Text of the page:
Virginia Gov. Ralph Northam (D) denounced Wednesday a rural school district’s controversial plan to arm staff members on campus and said the state’s attorney general was investigating the legality of the proposal.
The five-member School Board in Lee County, a small system in Virginia’s far southwest, voted unanimously earlier this month to select an undisclosed number of teachers and staff members to carry concealed weapons or store them in safes on school property.
But Northam said in an interview Wednesday on WTOP radio’s “Ask the Governor” show that school districts shouldn’t be arming teachers.
“As a professor of neurology at Eastern Virginia Medical School — and, as I said, my wife is a teacher and I talk to a lot of other educators across the commonwealth of Virginia — I just don’t think it’s a good path to take, to say that we’re going to arm teachers; that’s my opinion,” Northam said.
The governor said he is awaiting the opinion of Attorney General Mark Herring (D) decision on the matter. Herring’s office said state law “clearly prohibits guns in schools,” with a few narrow exceptions.
If the plan goes through, Lee County would be the first school system in Virginia to arm teachers. Applicants would undergo background screenings and psychological evaluations, and, if chosen, would receive training from the sheriff’s office this summer. School officials said they expect the plan to be implemented by September for the 11 schools in the 3,200-student district.
“Our attorney general is looking at making a ruling on whether this is legal in the commonwealth of Virginia,” Northam said. “I will leave that up to his judgment.”
The governor said in the radio interview that Virginia’s Department of Criminal Justice Services launched a $1.3 million grant that local jurisdictions can seek to hire more school resource officers, who are typically armed, and security officers. He suggested these officers are a better option than arming teachers.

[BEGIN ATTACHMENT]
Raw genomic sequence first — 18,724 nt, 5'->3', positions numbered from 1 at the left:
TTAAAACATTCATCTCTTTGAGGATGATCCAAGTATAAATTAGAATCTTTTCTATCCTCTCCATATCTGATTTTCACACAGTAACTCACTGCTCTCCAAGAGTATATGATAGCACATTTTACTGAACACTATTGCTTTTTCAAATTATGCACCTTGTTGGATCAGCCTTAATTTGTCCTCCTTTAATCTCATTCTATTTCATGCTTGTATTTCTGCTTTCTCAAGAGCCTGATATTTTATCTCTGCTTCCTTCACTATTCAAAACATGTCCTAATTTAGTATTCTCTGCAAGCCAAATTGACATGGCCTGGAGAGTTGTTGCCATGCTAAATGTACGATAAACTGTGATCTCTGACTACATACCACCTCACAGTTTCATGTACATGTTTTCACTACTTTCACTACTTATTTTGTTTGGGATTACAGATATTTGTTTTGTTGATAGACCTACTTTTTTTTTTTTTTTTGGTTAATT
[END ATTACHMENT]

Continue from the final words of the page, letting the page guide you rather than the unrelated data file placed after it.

Michael Kidwell, chairman of the Lee County School Board, said he was skeptical that money would stretch far enough to help the more than 130 school districts in Virginia.
Kidwell described Lee County, which is near the Kentucky and Tennessee borders, as a cash-strapped region dependent on the declining coal and tobacco industries. He said that four of the 11 schools in the county have armed officers on campus and that the jurisdiction can’t afford officers for the rest. Arming teachers and staff members, he said, is a cheaper option.
School employees, according to Kidwell, would seek circuit court approval to be “conservators of the peace,” a designation the system believes will exempt the employees from state law prohibiting firearms on school campuses.
The county voted overwhelmingly for Donald Trump in 2016 — and against Northam in 2017 — but Kidwell said this is about protecting residents, not politics.
“This is the route we’ve taken because, frankly, it’s all we can afford at this point,” Kidwell said. “We are doing what we have to do to protect our students and our staff.”
Lee County’s decision to arm staff members has been more than a year in the planning, Brian Austin, the county’s schools superintendent, said recently. The school district has not experienced school shootings, but recent events, including the February school shooting that left 17 dead at Marjory Stoneman Douglas High School in Parkland, Fla., pushed district leaders to implement their plan.
More than a dozen states allow school systems to determine whether teachers and staff members can be armed. After the shooting at Stoneman Douglas, calls to arm teachers came from a number of corners, including from President Trump.
Laura Vozzella contributed to this report.